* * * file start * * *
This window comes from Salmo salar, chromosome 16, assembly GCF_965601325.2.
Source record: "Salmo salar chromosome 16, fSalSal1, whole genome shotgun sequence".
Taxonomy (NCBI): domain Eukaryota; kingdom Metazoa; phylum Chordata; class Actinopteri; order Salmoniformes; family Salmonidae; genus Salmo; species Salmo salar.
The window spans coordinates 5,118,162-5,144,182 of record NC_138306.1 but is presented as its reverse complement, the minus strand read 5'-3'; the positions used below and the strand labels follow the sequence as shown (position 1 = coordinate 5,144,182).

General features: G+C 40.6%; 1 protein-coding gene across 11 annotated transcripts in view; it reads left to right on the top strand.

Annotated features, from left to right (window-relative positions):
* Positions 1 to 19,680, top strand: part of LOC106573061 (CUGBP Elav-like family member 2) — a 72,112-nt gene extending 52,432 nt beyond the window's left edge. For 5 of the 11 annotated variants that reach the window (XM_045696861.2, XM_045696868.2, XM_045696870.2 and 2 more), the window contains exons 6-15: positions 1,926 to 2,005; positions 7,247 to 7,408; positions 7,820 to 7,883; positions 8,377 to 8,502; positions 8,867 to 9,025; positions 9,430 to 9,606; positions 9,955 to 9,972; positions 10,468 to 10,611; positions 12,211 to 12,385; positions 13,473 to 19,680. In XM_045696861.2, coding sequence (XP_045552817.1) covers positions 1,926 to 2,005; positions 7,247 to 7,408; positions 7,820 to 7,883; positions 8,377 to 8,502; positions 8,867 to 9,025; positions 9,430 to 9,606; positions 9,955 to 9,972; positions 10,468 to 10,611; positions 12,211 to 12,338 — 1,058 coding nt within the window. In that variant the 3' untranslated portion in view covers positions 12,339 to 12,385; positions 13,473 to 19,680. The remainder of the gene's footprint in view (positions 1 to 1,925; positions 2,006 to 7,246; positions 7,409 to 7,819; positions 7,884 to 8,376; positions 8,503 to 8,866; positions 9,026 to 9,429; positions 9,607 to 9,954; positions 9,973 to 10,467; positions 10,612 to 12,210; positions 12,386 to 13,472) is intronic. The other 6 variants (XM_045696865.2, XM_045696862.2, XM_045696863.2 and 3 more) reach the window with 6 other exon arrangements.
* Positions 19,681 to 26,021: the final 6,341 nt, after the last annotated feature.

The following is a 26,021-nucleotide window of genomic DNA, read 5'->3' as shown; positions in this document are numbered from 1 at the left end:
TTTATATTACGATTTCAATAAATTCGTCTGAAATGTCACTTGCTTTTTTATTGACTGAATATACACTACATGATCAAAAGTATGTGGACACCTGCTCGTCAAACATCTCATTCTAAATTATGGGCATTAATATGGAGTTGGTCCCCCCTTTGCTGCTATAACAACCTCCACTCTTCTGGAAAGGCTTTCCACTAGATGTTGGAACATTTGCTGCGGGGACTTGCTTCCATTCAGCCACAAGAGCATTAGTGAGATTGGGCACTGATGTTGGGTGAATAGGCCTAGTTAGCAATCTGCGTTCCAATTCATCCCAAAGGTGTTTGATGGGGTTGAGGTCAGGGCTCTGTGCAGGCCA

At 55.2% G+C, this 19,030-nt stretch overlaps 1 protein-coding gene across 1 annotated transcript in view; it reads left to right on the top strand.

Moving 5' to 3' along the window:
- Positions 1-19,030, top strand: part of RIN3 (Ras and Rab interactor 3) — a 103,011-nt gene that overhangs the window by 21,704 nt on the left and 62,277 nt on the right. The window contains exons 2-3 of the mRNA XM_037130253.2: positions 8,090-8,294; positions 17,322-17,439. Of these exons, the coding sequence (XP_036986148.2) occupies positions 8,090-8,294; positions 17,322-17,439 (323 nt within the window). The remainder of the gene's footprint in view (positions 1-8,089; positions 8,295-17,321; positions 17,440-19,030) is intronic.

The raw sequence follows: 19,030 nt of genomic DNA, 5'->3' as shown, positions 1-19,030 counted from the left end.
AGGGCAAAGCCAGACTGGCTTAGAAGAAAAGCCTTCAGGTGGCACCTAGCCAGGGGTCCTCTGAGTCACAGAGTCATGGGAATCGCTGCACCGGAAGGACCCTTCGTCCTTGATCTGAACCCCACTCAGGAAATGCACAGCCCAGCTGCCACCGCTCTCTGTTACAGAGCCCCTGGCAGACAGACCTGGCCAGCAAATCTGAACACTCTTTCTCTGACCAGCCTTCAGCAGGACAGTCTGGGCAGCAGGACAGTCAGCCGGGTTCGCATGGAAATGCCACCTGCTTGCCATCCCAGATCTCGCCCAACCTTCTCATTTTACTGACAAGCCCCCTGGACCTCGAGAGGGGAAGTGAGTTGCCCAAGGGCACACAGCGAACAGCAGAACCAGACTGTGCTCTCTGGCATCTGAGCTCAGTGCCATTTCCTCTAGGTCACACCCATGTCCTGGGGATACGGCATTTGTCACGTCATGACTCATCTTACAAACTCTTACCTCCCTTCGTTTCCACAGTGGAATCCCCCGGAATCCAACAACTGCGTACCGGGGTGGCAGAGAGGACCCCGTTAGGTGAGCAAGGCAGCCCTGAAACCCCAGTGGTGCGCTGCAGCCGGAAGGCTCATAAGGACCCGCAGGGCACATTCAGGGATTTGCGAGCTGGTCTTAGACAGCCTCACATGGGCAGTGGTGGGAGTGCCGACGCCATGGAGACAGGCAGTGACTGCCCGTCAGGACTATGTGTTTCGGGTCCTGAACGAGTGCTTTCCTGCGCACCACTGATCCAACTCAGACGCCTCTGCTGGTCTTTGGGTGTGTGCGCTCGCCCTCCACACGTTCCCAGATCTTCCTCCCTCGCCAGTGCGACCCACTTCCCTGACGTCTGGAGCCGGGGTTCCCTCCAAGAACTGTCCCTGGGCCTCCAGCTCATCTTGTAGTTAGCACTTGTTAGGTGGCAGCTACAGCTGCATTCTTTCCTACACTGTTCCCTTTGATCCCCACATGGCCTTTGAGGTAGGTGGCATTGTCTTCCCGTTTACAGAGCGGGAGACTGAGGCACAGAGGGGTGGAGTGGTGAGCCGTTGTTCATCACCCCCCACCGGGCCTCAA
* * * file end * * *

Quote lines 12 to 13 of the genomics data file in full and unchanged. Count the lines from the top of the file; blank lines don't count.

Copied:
Moving 5' to 3' along the window:
- Positions 1-19,030, top strand: part of RIN3 (Ras and Rab interactor 3) — a 103,011-nt gene that overhangs the window by 21,704 nt on the left and 62,277 nt on the right. The window contains exons 2-3 of the mRNA XM_037130253.2: positions 8,090-8,294; positions 17,322-17,439. Of these exons, the coding sequence (XP_036986148.2) occupies positions 8,090-8,294; positions 17,322-17,439 (323 nt within the window). The remainder of the gene's footprint in view (positions 1-8,089; positions 8,295-17,321; positions 17,440-19,030) is intronic.